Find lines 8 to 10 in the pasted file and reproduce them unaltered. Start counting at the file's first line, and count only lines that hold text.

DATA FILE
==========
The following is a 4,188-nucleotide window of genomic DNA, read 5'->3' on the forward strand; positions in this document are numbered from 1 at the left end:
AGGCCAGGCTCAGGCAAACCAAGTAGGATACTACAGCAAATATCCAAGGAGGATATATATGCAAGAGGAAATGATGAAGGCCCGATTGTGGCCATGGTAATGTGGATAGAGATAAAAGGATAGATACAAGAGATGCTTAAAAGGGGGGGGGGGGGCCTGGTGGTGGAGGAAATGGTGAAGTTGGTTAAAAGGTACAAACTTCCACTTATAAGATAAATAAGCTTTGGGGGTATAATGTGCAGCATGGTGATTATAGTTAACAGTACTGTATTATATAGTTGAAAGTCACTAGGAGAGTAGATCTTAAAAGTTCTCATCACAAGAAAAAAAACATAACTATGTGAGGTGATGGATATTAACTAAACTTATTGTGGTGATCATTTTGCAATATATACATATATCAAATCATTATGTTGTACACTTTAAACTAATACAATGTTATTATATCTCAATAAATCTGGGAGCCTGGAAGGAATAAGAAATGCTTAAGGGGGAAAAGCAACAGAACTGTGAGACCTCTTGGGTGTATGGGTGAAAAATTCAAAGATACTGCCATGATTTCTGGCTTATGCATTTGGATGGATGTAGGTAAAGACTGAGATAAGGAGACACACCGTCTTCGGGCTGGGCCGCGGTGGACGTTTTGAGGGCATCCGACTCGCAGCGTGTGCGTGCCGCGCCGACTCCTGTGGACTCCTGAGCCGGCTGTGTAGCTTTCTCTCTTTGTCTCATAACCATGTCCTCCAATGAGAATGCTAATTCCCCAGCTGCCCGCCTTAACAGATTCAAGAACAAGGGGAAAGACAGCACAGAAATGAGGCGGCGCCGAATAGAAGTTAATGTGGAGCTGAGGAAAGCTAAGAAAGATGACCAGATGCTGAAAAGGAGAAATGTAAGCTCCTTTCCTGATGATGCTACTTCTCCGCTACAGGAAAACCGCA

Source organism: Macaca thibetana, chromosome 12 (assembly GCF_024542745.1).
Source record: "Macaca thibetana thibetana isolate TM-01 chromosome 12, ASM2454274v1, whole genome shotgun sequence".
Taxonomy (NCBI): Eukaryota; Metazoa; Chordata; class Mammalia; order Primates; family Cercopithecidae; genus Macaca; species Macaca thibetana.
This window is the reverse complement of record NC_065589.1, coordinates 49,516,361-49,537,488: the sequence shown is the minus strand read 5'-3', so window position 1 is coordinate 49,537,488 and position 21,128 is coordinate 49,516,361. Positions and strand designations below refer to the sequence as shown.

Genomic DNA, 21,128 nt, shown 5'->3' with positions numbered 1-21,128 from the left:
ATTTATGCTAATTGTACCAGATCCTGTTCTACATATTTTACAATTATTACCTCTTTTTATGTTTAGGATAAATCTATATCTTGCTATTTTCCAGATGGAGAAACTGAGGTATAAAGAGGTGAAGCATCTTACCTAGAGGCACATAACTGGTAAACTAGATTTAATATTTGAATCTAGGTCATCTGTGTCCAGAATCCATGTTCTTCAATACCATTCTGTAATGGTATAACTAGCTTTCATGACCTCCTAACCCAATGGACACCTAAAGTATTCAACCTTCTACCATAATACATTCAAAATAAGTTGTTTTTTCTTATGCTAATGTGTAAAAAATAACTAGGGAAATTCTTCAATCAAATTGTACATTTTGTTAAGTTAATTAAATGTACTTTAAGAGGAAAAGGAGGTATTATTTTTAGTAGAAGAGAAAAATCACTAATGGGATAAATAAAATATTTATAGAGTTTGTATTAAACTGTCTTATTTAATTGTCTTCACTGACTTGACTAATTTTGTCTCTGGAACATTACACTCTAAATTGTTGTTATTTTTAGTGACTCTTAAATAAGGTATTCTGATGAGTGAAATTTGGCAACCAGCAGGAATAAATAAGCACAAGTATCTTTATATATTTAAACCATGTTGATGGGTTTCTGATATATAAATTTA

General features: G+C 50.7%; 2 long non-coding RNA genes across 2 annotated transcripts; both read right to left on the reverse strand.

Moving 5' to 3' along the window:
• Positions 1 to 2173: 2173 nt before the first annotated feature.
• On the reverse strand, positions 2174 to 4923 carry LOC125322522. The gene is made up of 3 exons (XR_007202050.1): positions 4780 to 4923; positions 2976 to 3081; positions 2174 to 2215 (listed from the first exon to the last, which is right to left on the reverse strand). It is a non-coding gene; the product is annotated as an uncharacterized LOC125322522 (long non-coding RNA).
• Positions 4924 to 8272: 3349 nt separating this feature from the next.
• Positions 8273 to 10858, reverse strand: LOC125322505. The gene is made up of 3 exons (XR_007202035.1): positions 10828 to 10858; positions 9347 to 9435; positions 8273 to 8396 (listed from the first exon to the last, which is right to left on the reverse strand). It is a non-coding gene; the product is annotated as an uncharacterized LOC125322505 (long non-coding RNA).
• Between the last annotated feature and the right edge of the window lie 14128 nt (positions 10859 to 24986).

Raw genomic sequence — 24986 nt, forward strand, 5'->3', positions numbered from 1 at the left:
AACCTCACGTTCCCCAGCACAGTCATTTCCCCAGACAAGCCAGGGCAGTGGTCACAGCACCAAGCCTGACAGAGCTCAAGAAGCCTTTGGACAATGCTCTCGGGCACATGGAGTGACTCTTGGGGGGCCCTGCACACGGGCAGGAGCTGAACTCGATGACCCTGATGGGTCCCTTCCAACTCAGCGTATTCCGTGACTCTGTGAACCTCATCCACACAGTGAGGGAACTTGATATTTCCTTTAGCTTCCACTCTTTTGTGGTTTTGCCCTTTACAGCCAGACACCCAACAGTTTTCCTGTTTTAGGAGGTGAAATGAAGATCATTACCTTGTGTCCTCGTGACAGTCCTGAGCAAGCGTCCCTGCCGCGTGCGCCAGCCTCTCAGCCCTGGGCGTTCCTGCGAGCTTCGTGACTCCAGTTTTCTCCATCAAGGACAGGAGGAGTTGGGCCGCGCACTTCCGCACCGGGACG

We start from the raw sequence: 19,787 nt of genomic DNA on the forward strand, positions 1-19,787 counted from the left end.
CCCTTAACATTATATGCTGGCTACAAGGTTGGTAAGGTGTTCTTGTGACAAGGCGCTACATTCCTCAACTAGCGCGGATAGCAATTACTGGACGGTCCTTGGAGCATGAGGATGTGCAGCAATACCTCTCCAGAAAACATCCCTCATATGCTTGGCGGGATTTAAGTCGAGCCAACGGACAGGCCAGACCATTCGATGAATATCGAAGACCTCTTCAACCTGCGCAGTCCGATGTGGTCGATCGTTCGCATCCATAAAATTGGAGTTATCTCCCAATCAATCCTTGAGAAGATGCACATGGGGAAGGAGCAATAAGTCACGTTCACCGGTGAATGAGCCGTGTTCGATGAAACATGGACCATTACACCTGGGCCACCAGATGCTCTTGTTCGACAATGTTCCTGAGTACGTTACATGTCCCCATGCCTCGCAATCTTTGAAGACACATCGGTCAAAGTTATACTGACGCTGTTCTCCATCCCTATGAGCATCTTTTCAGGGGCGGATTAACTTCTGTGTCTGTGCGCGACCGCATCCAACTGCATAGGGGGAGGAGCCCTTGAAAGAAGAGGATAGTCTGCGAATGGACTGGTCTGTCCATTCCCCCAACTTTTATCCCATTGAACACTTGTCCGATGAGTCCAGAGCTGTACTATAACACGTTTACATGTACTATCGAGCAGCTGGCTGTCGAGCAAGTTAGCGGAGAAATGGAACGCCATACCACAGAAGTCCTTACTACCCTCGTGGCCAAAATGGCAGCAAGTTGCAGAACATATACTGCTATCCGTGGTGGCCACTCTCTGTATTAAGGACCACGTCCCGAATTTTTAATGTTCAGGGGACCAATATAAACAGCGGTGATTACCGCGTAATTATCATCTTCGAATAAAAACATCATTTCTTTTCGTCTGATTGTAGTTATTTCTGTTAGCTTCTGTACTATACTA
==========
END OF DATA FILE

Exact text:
ATTTATGCTAATTGTACCAGATCCTGTTCTACATATTTTACAATTATTACCTCTTTTTATGTTTAGGATAAATCTATATCTTGCTATTTTCCAGATGGAGAAACTGAGGTATAAAGAGGTGAAGCATCTTACCTAGAGGCACATAACTGGTAAACTAGATTTAATATTTGAATCTAGGTCATCTGTGTCCAGAATCCATGTTCTTCAATACCATTCTGTAATGGTATAACTAGCTTTCATGACCTCCTAACCCAATGGACACCTAAAGTATTCAACCTTCTACCATAATACATTCAAAATAAGTTGTTTTTTCTTATGCTAATGTGTAAAAAATAACTAGGGAAATTCTTCAATCAAATTGTACATTTTGTTAAGTTAATTAAATGTACTTTAAGAGGAAAAGGAGGTATTATTTTTAGTAGAAGAGAAAAATCACTAATGGGATAAATAAAATATTTATAGAGTTTGTATTAAACTGTCTTATTTAATTGTCTTCACTGACTTGACTAATTTTGTCTCTGGAACATTACACTCTAAATTGTTGTTATTTTTAGTGACTCTTAAATAAGGTATTCTGATGAGTGAAATTTGGCAACCAGCAGGAATAAATAAGCACAAGTATCTTTATATATTTAAACCATGTTGATGGGTTTCTGATATATAAATTTA

General features: G+C 50.7%; 2 long non-coding RNA genes across 2 annotated transcripts; both read right to left on the reverse strand.

Moving 5' to 3' along the window: